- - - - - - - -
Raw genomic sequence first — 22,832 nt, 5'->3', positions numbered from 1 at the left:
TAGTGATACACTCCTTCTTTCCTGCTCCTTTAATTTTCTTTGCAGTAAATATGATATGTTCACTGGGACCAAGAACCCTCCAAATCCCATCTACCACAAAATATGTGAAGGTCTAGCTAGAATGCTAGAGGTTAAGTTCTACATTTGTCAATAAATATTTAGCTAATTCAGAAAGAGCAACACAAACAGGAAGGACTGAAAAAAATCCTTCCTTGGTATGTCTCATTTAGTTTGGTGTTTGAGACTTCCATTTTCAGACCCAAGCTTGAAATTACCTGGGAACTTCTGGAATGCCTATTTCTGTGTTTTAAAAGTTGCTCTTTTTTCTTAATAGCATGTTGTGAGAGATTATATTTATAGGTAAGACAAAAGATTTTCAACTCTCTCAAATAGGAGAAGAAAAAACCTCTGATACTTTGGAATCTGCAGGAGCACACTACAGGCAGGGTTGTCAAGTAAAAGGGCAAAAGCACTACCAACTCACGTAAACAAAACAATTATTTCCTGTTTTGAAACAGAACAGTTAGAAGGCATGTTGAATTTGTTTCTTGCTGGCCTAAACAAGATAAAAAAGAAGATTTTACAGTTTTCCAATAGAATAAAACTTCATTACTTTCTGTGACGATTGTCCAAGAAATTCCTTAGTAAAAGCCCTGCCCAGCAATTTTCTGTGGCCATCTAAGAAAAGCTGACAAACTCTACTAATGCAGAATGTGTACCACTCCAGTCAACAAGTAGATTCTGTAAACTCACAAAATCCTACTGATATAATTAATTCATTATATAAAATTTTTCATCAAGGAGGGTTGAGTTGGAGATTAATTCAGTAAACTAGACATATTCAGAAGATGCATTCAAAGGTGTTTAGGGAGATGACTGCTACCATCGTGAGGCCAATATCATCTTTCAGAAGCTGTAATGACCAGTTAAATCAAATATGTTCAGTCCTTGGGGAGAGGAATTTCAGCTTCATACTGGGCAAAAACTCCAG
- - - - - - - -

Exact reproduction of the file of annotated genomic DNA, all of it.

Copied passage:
Raw genomic sequence first — 22,832 nt, 5'->3', positions numbered from 1 at the left:
TAGTGATACACTCCTTCTTTCCTGCTCCTTTAATTTTCTTTGCAGTAAATATGATATGTTCACTGGGACCAAGAACCCTCCAAATCCCATCTACCACAAAATATGTGAAGGTCTAGCTAGAATGCTAGAGGTTAAGTTCTACATTTGTCAATAAATATTTAGCTAATTCAGAAAGAGCAACACAAACAGGAAGGACTGAAAAAAATCCTTCCTTGGTATGTCTCATTTAGTTTGGTGTTTGAGACTTCCATTTTCAGACCCAAGCTTGAAATTACCTGGGAACTTCTGGAATGCCTATTTCTGTGTTTTAAAAGTTGCTCTTTTTTCTTAATAGCATGTTGTGAGAGATTATATTTATAGGTAAGACAAAAGATTTTCAACTCTCTCAAATAGGAGAAGAAAAAACCTCTGATACTTTGGAATCTGCAGGAGCACACTACAGGCAGGGTTGTCAAGTAAAAGGGCAAAAGCACTACCAACTCACGTAAACAAAACAATTATTTCCTGTTTTGAAACAGAACAGTTAGAAGGCATGTTGAATTTGTTTCTTGCTGGCCTAAACAAGATAAAAAAGAAGATTTTACAGTTTTCCAATAGAATAAAACTTCATTACTTTCTGTGACGATTGTCCAAGAAATTCCTTAGTAAAAGCCCTGCCCAGCAATTTTCTGTGGCCATCTAAGAAAAGCTGACAAACTCTACTAATGCAGAATGTGTACCACTCCAGTCAACAAGTAGATTCTGTAAACTCACAAAATCCTACTGATATAATTAATTCATTATATAAAATTTTTCATCAAGGAGGGTTGAGTTGGAGATTAATTCAGTAAACTAGACATATTCAGAAGATGCATTCAAAGGTGTTTAGGGAGATGACTGCTACCATCGTGAGGCCAATATCATCTTTCAGAAGCTGTAATGACCAGTTAAATCAAATATGTTCAGTCCTTGGGGAGAGGAATTTCAGCTTCATACTGGGCAAAAACTCCAG